Sonia Massai is Professor of Shakespeare Studies at King's College London. Her publications include her books on Shakespeare’s Accents: Voicing Identity in Performance (2020) and Shakespeare and the Rise of the Editor (2007), collections of essays on Ivo van Hove: from Shakespeare to David Bowie (2018), Shakespeare and Textual Studies (2015) and World-Wide Shakespeares (2005), and critical editions of The Paratexts in English Printed Drama to 1642 (2014) and John Ford's ’Tis Pity She's a Whore for Arden Early Modern Drama (2011).
Zoom Theatre and Global Utopian Shakespeare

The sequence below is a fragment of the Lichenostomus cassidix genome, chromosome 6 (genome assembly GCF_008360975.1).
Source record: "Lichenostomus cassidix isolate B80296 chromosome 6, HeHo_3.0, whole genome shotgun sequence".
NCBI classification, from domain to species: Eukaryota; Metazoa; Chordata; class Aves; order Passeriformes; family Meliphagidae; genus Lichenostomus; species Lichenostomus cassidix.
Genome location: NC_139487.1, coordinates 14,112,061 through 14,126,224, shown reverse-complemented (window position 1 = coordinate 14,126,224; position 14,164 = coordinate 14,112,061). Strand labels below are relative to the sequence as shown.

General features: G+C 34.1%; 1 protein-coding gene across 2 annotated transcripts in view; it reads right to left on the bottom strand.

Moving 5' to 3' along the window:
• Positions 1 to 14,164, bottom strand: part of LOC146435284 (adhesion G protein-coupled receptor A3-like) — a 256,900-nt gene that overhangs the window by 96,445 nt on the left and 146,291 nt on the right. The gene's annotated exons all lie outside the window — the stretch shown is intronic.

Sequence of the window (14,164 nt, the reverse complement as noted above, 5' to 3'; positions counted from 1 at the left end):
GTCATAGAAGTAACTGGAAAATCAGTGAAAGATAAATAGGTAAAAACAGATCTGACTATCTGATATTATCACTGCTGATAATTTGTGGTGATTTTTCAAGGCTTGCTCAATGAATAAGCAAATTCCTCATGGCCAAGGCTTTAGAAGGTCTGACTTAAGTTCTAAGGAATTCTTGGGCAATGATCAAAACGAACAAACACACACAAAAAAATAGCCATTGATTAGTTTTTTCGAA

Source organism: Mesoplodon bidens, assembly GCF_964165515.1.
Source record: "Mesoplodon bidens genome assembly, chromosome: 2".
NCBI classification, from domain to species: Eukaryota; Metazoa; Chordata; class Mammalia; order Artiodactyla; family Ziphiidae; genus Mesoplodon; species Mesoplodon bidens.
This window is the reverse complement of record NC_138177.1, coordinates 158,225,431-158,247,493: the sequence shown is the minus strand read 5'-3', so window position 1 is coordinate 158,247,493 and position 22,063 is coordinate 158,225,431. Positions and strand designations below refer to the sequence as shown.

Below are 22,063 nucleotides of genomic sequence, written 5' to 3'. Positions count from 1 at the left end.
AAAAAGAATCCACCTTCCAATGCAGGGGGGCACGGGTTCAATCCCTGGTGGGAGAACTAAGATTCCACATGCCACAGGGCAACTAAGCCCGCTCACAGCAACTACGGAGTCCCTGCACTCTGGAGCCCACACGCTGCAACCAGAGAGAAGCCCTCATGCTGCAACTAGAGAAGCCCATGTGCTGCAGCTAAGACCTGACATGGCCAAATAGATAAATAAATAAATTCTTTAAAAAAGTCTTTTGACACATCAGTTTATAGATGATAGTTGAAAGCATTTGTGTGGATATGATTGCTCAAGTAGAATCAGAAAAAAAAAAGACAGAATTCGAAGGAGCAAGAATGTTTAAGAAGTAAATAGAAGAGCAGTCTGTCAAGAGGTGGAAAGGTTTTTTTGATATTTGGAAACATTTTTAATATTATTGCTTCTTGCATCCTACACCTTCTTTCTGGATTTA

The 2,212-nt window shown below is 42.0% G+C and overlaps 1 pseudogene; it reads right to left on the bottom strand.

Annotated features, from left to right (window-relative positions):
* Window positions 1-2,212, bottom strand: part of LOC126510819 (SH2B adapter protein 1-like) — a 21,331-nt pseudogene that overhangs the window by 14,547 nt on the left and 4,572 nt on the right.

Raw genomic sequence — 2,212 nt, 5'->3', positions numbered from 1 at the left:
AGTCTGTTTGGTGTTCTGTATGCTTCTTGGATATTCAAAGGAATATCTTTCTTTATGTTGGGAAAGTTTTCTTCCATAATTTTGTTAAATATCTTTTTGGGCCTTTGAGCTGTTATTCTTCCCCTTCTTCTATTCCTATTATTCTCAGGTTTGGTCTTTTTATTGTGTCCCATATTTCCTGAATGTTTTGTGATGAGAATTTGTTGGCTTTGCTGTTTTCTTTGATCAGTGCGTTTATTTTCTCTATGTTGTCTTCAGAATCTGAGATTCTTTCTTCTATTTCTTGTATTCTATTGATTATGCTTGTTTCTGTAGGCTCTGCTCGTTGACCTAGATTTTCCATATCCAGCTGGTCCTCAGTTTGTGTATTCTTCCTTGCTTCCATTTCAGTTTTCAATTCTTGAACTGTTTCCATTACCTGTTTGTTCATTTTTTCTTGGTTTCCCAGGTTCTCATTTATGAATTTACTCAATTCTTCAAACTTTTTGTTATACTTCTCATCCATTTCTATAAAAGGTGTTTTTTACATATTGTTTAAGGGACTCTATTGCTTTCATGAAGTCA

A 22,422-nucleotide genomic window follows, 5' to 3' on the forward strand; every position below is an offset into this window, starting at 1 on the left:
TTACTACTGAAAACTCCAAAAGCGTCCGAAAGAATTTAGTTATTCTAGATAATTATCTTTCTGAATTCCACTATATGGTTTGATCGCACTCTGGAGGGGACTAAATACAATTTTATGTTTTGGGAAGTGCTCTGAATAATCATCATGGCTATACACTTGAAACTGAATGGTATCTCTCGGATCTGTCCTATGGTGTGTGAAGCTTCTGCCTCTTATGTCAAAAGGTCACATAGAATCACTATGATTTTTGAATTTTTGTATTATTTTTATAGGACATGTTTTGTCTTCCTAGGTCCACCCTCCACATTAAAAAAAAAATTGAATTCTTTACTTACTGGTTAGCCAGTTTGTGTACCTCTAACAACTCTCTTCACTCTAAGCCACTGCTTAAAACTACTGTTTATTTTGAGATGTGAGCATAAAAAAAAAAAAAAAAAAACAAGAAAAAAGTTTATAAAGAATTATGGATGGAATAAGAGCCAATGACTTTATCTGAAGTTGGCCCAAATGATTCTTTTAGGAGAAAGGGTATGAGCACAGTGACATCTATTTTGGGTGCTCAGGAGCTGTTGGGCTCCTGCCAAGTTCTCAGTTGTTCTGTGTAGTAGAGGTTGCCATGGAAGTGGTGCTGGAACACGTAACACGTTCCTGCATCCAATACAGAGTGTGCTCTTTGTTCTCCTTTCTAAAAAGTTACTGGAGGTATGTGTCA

My presentation reflects on the new opportunities offered by digital platforms like Zoom to create a virtual performance space for Shakespeare, while traditional physical spaces remain off limits. By focusing on a selection of recent digital productions, I wish to start exploring ways in which the rise of Zoom Shakespeare develops pre-pandemic notions of ‘global Shakespeare’ as network. The increasing movement of people, ideas and practices across national, linguistic and cultural borders had started to make the global cultural field of Shakespeare in performance resemble a digital network. The notion of network was a theoretical model through which we could best understand the modes of production and reception of Shakespeare in pre-lockdown times. But the digital network has now become our main (albeit virtual) reality and the main means by which creatives and their audiences congregate. The digital productions I have selected for discussion in my presentation have given us a fresh sense of community by allowing us to enjoy both synchronous and a-synchronous collective experiences of Shakespeare in performance, which exceed the physical confines of our homes and regions and of the communities (familial and professional) within them. Some of these productions have quite rightly been hailed as examples of best practice in innovation, leading to greater diversity than was ever achieved in pre-lockdown Shakespearean performance, which, although increasingly networked, revealed uneven access to resources and therefore unequal visibility to its interlocking parts. Zoom Shakespeare has therefore opened up an utopian global space, primarily in the sense that it is not bound to place (u-topos). I want to test this understanding of Zoom Shakespeare against Marc Auge’s problematic but freshly relevant critique of the impact of non-place in hypermodernity versus Paul Gilroy’s celebration of utopian spaces created by the movement and mediation that follow the uprooting of people and practices from a place of origin in order to establish what can be learned from lockdown Shakespeare that can be lastingly transformative.